INTO THE LIGHT OF THINGS: THE ART OF THE COMMONPLACE FROM WORDSWORTH TO JOHN CAGE (an original theory of the avant garde, published by the University of Chicago Press).
A New Framework of Thought on Modern Art
Into the Light of Things
Reviewed by Kenneth Baker
In 1981, philosopher Arthur Danto added a durable new anecdote to the lore that lends color to theories of modern art. In a book called The Transfiguration of the Commonplace, he recounted his experience of seeing for the first time in a New Yorker gallery Andy Warhol's 1964 Brillo Boxes, ordinary, stacked-up cardboard boxes, silk-screened to look just like cases of Brillo soap pads.
Warhol's proposition that objects offered and accepted as art now might be indistinguishable from mere real things caused Danto to rethink completely his understanding of modern art. It seemed to him that with Warhol, art had come to an end in some sense.
George J. Leonard, professor of humanities at San Francisco State University, borrows Danto's story to launch in Into the Light of Things a new interpretation of modern art's gradual sinking into the background of the commonplace.
Accepted critical wisdom traces Warhol's pop art (and other low-definition 60s art) to the early art pranks of Marcel Duchamp. Art historians have a tendency to see the influence of modern French art as paramount because of its overwhelming prestige on both sides of the Atlantic between 1850 and 1940.
Leonard reframes the issue completely. He finds in English Romantic poetry and American Transcendentalist thought a more illuminating lineage for postwar American art's gradual demotion of artworks from elite objects to stuff distinguished from the background of ordinary life only in the attention paid to it. "Attacks on the art object strikingly similar to those made at the so-called end of art," Leonard argues, "can be found in the works of Wordsworth, Ruskin, Carlyle, Emerson and Whitman. Many of these attacks are as scathing as any the sixties concept artists ever made. If they are unfamiliar to the modern reader, that is because they were indeed so scathing, that criticism has avoided them as anomalies. Until the late sixties, it was hard to believe artists, cultivated people, could seriously have meant such attacks on art." Leonard asks again what was it that ended around the time when Danto and others began wondering whether art had expired. His answer is startling: What ended was the art object's service to a modern tendency in Western spirituality that literary critic M.H. Abrams named "Natural Supernaturalism."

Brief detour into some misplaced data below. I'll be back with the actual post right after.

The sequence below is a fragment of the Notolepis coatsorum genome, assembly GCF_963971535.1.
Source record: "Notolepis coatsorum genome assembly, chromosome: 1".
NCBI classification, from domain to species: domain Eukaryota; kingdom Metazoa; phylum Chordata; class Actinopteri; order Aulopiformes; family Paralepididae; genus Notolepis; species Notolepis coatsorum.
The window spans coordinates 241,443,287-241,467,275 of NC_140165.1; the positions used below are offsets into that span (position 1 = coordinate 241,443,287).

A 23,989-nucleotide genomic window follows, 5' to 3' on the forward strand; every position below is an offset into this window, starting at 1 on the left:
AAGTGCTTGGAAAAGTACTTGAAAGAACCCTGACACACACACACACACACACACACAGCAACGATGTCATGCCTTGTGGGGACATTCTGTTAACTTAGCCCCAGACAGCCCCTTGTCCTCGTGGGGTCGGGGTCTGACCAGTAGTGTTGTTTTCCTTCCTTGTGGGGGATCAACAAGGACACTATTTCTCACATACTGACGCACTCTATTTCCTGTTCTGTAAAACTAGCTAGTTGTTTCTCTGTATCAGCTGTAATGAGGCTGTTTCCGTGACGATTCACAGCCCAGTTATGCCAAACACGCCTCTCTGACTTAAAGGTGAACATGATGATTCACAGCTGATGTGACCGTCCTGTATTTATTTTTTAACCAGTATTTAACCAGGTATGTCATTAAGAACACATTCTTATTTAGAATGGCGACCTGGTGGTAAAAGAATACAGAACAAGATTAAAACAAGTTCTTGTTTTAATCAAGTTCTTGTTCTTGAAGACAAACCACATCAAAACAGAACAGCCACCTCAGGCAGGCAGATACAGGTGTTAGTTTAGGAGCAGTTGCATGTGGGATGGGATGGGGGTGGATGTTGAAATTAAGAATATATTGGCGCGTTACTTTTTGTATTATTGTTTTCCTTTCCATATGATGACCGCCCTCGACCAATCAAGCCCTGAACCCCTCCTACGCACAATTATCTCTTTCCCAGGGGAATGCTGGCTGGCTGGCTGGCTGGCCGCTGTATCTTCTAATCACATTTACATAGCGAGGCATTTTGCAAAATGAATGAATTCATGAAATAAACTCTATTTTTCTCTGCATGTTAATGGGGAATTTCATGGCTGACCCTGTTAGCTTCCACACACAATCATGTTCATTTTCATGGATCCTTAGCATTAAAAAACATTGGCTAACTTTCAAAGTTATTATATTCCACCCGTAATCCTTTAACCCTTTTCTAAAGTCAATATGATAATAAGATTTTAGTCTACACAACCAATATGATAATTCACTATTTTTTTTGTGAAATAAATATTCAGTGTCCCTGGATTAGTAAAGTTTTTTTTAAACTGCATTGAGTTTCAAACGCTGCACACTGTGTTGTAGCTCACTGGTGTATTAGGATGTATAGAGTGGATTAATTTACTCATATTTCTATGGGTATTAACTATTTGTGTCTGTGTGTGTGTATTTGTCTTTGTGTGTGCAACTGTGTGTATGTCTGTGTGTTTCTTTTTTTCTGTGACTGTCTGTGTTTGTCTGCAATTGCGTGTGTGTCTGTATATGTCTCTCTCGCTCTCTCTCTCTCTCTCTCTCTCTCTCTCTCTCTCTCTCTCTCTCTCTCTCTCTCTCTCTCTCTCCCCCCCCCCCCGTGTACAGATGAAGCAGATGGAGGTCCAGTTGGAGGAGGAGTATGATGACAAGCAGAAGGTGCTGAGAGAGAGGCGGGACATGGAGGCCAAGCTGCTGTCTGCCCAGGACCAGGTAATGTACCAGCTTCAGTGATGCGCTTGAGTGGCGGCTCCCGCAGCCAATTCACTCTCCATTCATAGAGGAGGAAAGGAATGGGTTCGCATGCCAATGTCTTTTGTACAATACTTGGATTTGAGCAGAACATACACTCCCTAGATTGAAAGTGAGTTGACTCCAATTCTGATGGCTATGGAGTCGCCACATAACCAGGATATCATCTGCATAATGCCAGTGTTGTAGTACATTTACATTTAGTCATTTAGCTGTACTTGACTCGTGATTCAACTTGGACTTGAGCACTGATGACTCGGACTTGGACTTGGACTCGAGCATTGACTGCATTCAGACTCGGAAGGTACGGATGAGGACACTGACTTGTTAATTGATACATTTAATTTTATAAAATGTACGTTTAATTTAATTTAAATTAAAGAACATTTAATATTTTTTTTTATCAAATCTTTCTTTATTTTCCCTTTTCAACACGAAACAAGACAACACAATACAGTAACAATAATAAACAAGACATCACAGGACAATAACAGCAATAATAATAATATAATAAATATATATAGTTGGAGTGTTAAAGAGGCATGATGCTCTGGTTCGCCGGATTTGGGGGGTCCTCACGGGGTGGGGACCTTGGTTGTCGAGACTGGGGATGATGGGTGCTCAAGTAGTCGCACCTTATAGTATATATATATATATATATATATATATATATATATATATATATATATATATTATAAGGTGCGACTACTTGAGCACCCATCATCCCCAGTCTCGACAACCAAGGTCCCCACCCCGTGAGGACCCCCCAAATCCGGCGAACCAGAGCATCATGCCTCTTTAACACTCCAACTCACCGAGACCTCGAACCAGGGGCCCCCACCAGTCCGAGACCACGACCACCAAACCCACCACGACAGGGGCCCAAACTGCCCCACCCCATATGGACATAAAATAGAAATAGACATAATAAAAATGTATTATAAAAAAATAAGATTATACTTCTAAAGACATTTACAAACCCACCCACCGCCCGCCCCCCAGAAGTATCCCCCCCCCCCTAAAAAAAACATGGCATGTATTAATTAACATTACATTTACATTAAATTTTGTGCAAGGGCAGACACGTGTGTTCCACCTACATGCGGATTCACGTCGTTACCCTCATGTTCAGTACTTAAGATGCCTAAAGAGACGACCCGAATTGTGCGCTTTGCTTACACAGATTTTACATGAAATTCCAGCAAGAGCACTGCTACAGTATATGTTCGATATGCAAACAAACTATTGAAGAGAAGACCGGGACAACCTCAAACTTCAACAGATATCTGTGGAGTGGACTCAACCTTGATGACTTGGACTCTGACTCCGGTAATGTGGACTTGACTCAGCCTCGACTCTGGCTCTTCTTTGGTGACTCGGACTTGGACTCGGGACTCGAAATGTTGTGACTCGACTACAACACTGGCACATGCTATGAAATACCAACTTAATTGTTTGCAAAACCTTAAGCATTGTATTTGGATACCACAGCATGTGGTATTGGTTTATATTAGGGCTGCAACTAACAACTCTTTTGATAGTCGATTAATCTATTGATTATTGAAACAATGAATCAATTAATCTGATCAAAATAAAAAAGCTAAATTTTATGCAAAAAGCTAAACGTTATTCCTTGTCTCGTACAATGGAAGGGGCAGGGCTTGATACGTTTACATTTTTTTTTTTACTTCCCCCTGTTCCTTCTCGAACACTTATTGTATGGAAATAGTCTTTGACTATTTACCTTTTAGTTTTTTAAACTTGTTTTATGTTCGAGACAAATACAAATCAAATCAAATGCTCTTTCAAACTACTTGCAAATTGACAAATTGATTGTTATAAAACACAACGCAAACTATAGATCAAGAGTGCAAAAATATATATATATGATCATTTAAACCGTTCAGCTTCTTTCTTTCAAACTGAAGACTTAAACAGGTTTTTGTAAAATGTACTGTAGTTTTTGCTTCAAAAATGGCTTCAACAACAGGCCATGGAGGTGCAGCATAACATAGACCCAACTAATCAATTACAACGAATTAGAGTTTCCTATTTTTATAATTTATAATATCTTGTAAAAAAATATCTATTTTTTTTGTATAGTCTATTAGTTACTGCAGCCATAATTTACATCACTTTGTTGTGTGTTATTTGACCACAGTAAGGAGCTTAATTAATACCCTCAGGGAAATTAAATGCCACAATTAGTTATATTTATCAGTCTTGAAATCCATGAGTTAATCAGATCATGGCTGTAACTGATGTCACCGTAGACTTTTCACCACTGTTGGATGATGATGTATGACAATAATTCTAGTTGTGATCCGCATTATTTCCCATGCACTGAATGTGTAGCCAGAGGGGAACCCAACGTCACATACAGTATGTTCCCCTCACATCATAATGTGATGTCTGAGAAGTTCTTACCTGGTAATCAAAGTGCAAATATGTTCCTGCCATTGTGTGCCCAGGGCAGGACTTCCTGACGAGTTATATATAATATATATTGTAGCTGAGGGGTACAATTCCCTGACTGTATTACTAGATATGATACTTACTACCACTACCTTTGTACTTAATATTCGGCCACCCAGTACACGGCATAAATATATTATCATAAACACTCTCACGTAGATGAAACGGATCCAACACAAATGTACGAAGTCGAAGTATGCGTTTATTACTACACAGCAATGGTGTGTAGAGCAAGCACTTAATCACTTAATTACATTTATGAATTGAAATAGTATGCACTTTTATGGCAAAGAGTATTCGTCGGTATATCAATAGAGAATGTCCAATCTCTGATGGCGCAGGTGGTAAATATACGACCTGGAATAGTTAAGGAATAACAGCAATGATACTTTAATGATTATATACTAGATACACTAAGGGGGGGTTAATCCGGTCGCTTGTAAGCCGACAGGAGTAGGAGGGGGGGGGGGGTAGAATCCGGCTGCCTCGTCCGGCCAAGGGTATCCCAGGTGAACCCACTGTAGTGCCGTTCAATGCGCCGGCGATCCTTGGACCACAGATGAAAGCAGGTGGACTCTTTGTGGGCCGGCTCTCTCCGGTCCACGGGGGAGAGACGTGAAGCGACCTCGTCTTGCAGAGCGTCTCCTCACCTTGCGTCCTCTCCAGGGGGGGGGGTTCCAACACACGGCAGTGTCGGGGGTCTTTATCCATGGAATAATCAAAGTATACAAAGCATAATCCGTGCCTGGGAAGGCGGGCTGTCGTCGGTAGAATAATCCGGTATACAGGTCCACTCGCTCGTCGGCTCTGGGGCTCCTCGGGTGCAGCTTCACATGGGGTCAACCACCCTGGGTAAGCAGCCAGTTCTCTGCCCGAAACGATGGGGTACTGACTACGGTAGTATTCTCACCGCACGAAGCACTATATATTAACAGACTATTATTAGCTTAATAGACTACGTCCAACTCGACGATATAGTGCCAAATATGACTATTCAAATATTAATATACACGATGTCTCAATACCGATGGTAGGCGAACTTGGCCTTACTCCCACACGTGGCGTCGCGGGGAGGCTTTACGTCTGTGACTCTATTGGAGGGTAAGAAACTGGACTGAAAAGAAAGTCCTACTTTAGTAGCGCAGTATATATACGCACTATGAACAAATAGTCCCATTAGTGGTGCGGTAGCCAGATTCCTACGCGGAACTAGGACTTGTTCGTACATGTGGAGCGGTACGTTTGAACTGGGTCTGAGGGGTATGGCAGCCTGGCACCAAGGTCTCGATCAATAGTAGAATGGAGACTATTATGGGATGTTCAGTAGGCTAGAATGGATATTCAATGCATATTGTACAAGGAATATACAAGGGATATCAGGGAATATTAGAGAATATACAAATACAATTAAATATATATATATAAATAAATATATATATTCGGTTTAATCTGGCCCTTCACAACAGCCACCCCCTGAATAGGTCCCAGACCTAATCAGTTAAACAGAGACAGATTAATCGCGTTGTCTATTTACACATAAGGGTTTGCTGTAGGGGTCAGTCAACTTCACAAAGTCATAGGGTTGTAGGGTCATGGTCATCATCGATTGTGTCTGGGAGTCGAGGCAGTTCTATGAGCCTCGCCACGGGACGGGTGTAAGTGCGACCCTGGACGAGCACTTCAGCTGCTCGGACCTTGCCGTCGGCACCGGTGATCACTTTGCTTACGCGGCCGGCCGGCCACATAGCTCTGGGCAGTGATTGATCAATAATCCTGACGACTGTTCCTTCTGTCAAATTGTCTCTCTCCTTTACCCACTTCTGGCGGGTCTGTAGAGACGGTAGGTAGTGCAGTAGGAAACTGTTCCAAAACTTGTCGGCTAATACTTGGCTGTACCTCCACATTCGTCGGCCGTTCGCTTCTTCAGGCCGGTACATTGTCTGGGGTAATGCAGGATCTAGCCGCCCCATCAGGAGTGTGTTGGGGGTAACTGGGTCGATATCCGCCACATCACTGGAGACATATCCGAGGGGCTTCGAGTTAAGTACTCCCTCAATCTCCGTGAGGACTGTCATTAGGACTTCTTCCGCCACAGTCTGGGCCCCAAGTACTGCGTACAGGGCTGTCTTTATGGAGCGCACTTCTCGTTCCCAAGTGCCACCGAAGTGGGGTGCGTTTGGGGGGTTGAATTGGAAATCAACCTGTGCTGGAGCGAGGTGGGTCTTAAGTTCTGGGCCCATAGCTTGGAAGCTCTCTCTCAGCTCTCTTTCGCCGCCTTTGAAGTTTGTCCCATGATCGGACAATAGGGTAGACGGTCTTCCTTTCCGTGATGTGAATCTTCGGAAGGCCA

This belief is the faith that the most mundane realities are as suffused with the divine, or the miraculous, as the most exalted works of humanity (namely, artworks). Art, Leonard argues, was the arena in which, for 150 years or so, this mystic sense of the ordinary contended with other notions of how things and which things can communicate spiritual values.
Since 1800, Leonard writes "the primary aestheticians have not been the philosophers trying to define art but the artists/aestheticians relentlessly expanding. . . every proposed definition. Definitions of what art is changed rapidly during the twentieth century," Leonard notes, as theorists, "watching the circle spread to include more and more that had not been art, ventured that art's limit must be artwork with significant form; then any artwork that expressed a feeling; then not an artwork but an art object, dignified by the artist's election; then any random object at all; then, not even an object.
Through discussions of Wordsworth, Ruskin, Carlyle and, most extensively, John Cage, Leonard shows that modern art's bouts of self-assertion and self-effacement have primarily not been about art at all but about Natural Supernaturalism's dissemination into popular awareness. John Cage presided over so much of the liberation from the art object and then from the art world that his career is a capsule history of the whole process.
Leonard's book is a fine example of interdisciplinary studies. He shifts focus persuasively from art theory to literature to religious thought and biography, making his method seem the natural mode of inquiry into culture.
In its agility and sweep, Leonard's approach necessarily neglects some levels of detail. His view of Cage's life's work, for example is balanced and skeptical, especially in his account of the Zen thinking that Cage learned from Daisetz T. Suzuki. But, although Leonard quotes Cage well, he never discusses his own experience of Cage's work, which is a key test of Cage's ideas.
Further, Leonard's cross-disciplinary approach requires him to whistle past questions of one artistic medium's differences from another. Natural Supernaturalism may be exuded by Minimal sculpture, Cage's music and language poetry alike, but are the experiences they offer really on a common plane?
.....[It goes to show] how much there is to say about Cage's output whether you accept it as art, activism, philosophy, literature or even chicanery.